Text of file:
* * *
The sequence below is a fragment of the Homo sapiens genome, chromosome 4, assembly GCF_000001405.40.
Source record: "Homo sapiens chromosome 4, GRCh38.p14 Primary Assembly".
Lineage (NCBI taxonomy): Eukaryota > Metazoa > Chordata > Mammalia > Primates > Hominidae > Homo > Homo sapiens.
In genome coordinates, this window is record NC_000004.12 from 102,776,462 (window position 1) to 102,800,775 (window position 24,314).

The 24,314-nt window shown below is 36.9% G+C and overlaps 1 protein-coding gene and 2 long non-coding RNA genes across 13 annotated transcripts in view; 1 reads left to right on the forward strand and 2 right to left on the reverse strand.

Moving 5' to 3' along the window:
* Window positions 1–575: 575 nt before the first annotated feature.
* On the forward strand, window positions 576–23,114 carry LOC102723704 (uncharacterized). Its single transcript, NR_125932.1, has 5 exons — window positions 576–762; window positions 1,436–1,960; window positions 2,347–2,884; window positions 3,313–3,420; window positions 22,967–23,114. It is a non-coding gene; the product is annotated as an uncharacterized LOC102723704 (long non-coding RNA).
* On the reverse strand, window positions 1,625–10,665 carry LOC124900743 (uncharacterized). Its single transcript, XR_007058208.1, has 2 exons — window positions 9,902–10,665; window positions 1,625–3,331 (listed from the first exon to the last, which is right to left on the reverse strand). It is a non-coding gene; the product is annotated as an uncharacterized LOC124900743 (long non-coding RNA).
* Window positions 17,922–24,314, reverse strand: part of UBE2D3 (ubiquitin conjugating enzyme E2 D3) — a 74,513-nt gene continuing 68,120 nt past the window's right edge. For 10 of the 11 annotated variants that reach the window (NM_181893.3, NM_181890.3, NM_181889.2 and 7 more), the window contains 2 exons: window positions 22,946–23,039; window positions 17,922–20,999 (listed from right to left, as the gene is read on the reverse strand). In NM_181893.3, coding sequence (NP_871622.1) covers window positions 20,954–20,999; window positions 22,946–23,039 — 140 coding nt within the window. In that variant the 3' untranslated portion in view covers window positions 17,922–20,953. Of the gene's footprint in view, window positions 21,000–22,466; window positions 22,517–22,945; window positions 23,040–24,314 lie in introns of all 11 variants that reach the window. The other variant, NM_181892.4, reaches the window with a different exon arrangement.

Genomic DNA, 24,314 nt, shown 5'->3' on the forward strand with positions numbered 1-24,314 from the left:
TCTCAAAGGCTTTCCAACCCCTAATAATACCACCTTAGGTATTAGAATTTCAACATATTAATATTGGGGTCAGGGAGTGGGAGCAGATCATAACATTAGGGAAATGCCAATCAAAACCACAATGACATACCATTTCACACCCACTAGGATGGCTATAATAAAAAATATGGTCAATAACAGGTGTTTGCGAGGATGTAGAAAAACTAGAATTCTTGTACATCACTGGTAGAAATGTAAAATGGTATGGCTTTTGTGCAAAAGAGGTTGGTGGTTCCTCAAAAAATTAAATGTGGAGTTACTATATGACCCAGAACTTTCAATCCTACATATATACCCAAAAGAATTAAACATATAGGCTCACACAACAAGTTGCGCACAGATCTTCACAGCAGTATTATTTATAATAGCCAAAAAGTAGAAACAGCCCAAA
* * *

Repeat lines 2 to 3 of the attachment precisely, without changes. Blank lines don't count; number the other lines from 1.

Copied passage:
Source record: "Homo sapiens chromosome 4, GRCh38.p14 Primary Assembly".
Lineage (NCBI taxonomy): Eukaryota > Metazoa > Chordata > Mammalia > Primates > Hominidae > Homo > Homo sapiens.